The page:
October 27, 2004 | National Review Online (The Corner)

The Plot Thickens

As Kathryn has pointed out, it was heartening that the Washington Post today was willing to follow the trail where NRO yesterday suggested it leads: Back to U.N. official Mohammed El Baradei, who may have attempted to influence an American election by providing misleading information to the MSM.

The Washington Times lede editorial this morning is on the same theme: “It appears that from the IAEA on down to the New York Times and CBS News, which planned to run the story on Oct. 31, the whole point behind the missing-cache story was to create an 'October Surprise' on the eve of that election.”

Maybe that's all it is – an appearance. But as the MSM has pointed out on many other occasions, appearances do count.

I was on Fox & Friends about 8 AM talking about my NRO piece. I don't mean to suck up, but those guys really do their homework. E.D. Hill wove into the tapestry the memo first reported by ABC News' Martha Raddatz (a top-notch reporter, I've known her for 20 years) that an IAEA document shows that in January of 2003 there was just over 3 tons of RDX stored at Al Qaqaa – not the 380 tons reported by The New York Times.

Also significant: The Bill Gertz report that Russian special forces worked with Saddam's intelligence service to shred documents and remove weapons – including missile components and Chemical Weapons – to Syria.

Recall again that Gen. Michael DeLong, former Deputy Commander of the US Central Command, has said: “Two days before March 19, 2003, we saw quite a number of vehicles going into Syria. We could not go after them because we said we'd give Saddam 48 hours.”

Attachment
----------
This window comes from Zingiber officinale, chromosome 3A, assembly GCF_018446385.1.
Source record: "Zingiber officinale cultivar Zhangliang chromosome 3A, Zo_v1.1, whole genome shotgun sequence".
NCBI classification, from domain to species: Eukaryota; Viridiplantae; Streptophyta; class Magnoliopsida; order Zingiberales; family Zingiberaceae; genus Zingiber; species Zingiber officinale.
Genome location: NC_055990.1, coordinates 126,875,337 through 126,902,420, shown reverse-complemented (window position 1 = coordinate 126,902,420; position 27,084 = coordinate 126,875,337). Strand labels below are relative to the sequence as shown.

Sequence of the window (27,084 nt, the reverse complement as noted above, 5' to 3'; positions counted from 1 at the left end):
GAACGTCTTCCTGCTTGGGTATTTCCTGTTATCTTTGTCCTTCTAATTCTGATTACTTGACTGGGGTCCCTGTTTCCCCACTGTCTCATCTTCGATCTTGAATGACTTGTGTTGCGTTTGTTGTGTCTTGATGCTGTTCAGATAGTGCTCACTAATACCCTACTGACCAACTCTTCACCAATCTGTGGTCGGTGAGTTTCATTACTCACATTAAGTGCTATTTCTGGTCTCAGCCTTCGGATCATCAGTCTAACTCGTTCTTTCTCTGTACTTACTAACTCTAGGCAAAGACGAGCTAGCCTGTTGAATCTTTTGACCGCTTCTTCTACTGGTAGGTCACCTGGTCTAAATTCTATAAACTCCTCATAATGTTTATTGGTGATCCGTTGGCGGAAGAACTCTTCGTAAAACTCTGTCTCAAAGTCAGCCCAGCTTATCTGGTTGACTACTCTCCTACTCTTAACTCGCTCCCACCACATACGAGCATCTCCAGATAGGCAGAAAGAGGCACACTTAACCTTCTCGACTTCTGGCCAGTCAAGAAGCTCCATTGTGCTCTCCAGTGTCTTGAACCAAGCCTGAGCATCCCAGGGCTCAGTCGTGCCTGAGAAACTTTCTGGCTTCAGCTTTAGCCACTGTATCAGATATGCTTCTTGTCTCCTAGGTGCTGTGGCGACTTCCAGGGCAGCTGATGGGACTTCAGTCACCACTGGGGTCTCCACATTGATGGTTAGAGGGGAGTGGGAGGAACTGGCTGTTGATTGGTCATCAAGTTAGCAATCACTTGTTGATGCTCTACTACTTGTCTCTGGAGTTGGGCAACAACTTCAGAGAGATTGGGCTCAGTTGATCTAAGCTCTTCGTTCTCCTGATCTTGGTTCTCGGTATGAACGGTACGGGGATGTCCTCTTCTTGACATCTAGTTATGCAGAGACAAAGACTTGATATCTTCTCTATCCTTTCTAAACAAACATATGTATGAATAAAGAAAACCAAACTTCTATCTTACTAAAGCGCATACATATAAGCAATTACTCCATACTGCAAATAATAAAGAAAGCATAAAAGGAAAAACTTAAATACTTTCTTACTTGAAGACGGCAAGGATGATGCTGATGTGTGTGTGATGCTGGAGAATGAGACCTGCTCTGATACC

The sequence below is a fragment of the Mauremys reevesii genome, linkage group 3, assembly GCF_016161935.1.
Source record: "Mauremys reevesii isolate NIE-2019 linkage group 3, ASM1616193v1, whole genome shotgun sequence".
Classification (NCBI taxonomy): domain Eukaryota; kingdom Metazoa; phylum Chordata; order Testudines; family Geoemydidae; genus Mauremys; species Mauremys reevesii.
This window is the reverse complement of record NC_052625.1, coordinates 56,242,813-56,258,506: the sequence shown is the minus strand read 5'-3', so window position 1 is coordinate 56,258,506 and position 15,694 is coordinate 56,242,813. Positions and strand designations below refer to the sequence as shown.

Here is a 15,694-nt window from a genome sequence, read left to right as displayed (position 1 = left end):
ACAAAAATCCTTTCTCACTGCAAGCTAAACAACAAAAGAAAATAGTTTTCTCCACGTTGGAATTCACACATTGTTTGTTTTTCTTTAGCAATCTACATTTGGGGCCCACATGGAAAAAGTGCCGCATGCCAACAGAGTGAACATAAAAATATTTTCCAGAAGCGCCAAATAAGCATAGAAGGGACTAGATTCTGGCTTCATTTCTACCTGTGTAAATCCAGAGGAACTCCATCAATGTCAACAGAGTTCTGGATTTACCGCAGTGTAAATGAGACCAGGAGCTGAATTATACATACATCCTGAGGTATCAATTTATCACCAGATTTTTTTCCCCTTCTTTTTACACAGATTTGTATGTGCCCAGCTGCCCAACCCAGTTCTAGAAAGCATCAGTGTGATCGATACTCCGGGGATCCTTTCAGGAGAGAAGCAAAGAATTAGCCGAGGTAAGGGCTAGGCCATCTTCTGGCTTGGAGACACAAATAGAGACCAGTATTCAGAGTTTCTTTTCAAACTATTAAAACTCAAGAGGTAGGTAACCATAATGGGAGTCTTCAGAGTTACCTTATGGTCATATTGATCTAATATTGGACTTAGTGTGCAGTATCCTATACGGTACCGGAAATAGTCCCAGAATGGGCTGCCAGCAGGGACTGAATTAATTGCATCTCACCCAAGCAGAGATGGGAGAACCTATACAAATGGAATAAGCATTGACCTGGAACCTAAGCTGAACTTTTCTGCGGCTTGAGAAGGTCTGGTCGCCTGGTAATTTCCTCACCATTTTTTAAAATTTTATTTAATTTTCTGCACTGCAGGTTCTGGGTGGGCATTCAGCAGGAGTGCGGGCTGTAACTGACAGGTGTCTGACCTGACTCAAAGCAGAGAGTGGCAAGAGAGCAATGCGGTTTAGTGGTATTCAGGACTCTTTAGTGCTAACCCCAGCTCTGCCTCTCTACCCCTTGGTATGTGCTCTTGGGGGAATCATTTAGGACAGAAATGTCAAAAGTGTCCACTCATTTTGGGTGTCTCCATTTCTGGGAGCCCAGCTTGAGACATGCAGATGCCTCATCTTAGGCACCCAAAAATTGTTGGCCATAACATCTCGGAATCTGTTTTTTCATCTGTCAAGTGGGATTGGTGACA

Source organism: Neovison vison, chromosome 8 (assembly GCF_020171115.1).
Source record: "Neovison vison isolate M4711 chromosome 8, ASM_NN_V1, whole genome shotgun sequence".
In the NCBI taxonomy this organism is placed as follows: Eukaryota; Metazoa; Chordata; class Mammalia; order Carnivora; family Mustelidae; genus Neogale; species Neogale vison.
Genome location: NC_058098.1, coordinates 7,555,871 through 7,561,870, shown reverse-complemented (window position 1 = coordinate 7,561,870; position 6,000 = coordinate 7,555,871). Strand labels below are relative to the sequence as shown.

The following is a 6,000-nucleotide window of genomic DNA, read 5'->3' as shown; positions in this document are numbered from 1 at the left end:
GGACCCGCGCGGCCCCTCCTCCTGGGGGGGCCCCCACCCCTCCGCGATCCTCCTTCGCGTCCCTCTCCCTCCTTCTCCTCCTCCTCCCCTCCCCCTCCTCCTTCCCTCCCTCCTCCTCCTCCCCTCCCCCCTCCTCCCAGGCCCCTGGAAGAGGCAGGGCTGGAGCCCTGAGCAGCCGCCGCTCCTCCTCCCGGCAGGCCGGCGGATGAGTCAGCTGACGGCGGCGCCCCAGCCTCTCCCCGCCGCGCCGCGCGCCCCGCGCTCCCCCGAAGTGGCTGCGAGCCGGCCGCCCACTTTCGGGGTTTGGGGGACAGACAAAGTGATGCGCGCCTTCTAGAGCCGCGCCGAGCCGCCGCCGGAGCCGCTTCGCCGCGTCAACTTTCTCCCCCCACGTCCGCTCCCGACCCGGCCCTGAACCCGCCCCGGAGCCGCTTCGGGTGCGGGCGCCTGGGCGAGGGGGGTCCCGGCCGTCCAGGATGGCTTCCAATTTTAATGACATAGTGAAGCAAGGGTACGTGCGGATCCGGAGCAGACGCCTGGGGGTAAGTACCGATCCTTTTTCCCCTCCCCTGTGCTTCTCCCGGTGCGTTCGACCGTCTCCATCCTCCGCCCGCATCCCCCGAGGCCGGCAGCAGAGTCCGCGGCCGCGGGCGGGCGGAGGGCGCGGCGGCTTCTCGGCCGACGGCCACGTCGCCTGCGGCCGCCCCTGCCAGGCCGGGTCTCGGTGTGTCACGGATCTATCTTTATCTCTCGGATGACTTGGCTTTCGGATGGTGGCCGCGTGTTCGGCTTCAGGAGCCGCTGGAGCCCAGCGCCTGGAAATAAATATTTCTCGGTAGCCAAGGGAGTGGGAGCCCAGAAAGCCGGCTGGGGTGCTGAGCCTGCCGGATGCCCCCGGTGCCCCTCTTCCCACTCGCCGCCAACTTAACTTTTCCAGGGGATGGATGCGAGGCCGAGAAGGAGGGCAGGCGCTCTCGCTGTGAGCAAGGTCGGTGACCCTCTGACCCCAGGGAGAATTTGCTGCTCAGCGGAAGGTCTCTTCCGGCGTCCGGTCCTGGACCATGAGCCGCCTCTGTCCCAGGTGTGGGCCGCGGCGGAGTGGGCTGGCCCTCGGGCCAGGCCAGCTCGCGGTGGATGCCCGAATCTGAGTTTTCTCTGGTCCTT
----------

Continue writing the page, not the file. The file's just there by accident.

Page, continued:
General DeLong is among those who continue to believe that there were “WMD in Iraq before and during the war.” On what basis does he say that? “You have multiple-source intelligence,” he has noted. “Also, from other Arab leaders — as Tommy Franks says in his book — King Abdullah said Saddam has WMD. President Mubarek of Egypt said . Saddam has weapons of mass destruction. Other leaders who have chosen not to be named said the same thing. We had technical intelligence that saw the same thing. .a lot of WMD went into Syria. We've gotten indications some went into Lebanon, and probably some went into Iran.”

Another plausible scenario is raised in the Wall Street Journal's lede editorial this morning. It suggests that Saddam may have secretly – and illegally – destroyed his WMD stockpiles, while continuing to attempt to act in a way that would give the world the impression that he still had them – hoping thereby to deter the U.S. from daring to invade. But, the Journal adds: Saddam also clearly “intended to restart his weapons program the second U.N. sanctions were lifted.”



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